So the concept of a bad-ass bad guy as protagonist doesn’t speak to this optimistic AmericanStudier, no. But what about the overall arc, that Mr. Chips to Scarface transformation? After all, two of my favorite American films are The Godfather and The Godfather Part 2, and a significant plot and thematic thread across both films is the transformation of good guys into bad (whether that’s Al Pacino’s Michael Corleone in both films or Robert De Niro’s Vito Corleone in the second film’s flashback sequences). Yet the same fundamental frame, when executed in a TV show, is far less compelling to me. And in analyzing that contrast, I would have to say that it boils down in many ways to generic differences between film and TV: the ways in which a two-hour film (or rather a few key scenes within it) can tell a particular kind of story, vs. the choices entailed in telling the same story across dozens of episodes in multiple seasons of a TV show. A good argument for how closely tied form is to content, and how much the former informs the way we experience and enjoy—or don’t enjoy—the latter.
Next non-favorite tomorrow,
Ben

PS. What do you think? Other non-favorites you’d share for the weekend post?

2 comments:

  1. I'm going to offer some advice on viewing Breaking Bad with a different perspective, as I would love nothing more than for you, or anyone else I know, to enjoy the show as much as I do.

    Basically, the series utilizes each season to slowly descend Walt into pure villainy, with each season roughly broken down as:

    Season One: Walt is sympathetic because he's like the human embodiment of a sad puppy, and he's just trying to make money for his family before the lung cancer completely overtakes him.

    Season Two: Walt starts to be less sympathetic, especially by the end, and the viewer starts to question how far this man is willing to go.

    Season Three: A balance of sympathy and anger towards Walt. His actions start to portray a man who is descending into evil, but the audience can still remember the man who's impending death is causing all of this drama.

    Season Four: Much less sympathetic than ever, and at this point, the show turns into a character study of Walt and how his actions will affect the plot.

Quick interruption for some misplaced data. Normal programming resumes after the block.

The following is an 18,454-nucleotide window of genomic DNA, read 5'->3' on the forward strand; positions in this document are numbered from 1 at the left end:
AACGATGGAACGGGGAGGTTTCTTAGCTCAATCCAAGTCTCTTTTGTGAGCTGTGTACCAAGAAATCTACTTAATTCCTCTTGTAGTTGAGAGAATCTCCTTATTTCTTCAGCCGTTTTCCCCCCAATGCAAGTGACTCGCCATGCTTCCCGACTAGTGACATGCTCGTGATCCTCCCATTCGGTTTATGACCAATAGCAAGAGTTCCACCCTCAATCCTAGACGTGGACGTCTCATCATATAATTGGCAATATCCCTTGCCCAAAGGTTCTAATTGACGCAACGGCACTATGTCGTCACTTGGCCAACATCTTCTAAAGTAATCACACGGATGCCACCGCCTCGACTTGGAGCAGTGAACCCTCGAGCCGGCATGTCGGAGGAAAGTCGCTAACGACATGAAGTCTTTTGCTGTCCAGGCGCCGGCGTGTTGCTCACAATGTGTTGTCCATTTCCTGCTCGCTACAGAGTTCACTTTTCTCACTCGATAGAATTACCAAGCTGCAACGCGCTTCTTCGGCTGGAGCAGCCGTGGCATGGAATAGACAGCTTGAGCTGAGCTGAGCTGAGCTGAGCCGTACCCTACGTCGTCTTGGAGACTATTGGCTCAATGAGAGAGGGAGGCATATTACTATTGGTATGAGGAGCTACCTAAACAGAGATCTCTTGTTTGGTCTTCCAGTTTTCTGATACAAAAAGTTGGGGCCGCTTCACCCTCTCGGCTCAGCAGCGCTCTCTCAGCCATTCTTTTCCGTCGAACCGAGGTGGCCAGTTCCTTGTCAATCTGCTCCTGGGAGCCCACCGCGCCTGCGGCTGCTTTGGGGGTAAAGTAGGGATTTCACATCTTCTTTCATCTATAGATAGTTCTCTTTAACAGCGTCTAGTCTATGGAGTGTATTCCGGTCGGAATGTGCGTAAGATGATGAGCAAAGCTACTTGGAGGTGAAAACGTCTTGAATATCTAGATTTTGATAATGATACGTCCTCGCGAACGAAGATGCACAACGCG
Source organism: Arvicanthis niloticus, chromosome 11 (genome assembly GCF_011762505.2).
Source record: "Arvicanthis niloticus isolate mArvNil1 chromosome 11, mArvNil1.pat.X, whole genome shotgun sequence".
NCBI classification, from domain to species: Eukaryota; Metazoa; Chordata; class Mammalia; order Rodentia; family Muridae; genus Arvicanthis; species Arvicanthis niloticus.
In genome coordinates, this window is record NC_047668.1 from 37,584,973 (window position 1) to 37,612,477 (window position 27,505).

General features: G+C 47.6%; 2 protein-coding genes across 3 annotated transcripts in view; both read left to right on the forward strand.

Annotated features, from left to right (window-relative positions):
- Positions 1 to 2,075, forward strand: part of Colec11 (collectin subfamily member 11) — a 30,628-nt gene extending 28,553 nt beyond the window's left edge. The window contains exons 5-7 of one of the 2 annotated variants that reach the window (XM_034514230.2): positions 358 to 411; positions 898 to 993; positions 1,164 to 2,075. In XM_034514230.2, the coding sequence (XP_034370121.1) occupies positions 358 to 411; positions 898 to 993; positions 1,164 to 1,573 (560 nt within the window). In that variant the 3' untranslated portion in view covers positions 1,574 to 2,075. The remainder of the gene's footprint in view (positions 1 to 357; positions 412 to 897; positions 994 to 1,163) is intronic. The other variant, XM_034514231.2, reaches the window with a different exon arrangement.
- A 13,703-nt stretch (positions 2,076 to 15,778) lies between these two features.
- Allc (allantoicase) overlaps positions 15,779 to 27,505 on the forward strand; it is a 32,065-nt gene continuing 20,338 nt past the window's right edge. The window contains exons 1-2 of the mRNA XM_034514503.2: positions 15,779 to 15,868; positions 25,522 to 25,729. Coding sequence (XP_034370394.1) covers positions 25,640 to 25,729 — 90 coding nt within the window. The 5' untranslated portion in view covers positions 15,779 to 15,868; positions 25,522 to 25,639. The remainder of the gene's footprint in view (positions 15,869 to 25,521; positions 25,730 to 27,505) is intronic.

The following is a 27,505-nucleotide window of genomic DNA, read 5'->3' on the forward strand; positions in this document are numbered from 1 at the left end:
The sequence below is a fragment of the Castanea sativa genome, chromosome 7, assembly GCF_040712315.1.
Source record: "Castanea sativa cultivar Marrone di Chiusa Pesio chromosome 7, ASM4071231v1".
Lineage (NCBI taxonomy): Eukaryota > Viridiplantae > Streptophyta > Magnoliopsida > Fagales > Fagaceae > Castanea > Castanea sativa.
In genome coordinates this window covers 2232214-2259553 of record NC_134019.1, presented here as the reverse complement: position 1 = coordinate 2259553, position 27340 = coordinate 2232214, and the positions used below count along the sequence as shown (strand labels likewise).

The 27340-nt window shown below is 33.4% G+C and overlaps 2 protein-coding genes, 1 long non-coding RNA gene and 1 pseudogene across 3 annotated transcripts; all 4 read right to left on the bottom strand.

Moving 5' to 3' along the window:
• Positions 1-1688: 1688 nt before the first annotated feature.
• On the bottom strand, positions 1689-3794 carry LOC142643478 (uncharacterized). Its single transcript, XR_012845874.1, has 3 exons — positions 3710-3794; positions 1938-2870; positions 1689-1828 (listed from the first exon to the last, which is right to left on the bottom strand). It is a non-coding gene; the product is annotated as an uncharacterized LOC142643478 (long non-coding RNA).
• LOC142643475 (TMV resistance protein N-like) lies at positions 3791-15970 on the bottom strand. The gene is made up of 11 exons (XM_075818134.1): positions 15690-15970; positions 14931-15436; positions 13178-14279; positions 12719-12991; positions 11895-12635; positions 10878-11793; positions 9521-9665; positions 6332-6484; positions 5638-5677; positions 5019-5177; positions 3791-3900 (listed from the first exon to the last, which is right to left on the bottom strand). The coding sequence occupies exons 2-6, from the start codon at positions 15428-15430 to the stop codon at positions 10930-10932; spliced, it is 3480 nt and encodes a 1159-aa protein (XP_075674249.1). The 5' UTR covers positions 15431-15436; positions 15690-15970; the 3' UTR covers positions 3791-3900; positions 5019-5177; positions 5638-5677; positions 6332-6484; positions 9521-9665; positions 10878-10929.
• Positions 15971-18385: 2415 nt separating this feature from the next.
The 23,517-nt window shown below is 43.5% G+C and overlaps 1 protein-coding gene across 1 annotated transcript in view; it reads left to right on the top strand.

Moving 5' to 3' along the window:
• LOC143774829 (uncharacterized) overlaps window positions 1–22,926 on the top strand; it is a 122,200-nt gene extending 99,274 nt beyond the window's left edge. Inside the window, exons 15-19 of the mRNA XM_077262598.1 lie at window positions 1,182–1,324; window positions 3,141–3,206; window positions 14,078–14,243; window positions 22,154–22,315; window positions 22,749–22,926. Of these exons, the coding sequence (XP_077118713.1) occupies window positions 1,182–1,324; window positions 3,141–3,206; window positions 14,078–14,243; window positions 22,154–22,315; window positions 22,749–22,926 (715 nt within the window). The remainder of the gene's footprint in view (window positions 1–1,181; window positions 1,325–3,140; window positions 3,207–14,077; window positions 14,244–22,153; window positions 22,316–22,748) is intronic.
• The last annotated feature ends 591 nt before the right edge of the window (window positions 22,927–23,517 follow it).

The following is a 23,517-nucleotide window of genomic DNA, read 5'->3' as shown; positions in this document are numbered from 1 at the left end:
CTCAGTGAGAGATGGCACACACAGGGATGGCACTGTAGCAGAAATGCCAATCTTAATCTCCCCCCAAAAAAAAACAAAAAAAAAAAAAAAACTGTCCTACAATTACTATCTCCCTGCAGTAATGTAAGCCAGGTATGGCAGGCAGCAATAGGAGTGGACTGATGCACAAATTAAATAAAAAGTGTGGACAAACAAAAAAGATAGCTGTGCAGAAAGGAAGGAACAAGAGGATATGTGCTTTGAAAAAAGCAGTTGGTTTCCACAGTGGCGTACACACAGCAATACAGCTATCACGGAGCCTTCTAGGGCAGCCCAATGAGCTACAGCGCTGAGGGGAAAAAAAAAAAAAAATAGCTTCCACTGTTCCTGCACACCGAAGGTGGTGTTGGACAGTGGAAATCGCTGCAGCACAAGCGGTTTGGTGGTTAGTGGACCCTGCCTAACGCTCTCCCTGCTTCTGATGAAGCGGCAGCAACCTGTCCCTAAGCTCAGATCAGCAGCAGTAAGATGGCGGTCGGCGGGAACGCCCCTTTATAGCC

Season Five: Pure evil. Walt (and to a greater extent, the show), in the words of a major character, become a ticking time bomb. It's like watching a car crash; everything that occurs is more horrible by the second, but you can't look away. The last few episodes twist this pattern, but that's the exception to end the series.

    So halfway through the show, the audience should start to feel like Walt's behavior is morally reprehensible, but hopefully, viewers will be invested enough in Walt's background to at least be interested in where he's going. Essentially, you're not supposed to like or dislike him, fully, after a while. Once his character becomes unlikeable, the audience should be invested in the show, not just Walter. It's not about rooting for Walt to succeed, but to see how these characters will be affected by the mess he's created. I think people refer to Walt's actions as "badass" because they can remember the downtrodden chemistry teacher from season one, and connect with the imagery of this man refusing to take shit from anyone. The brilliance of the show, though, lies in the slow conversion from rooting for Walt into fascination of how everything will come crashing down.

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  2. Thanks, Joe! I'll try to re-watch some time with this perspective in mind.

    Ben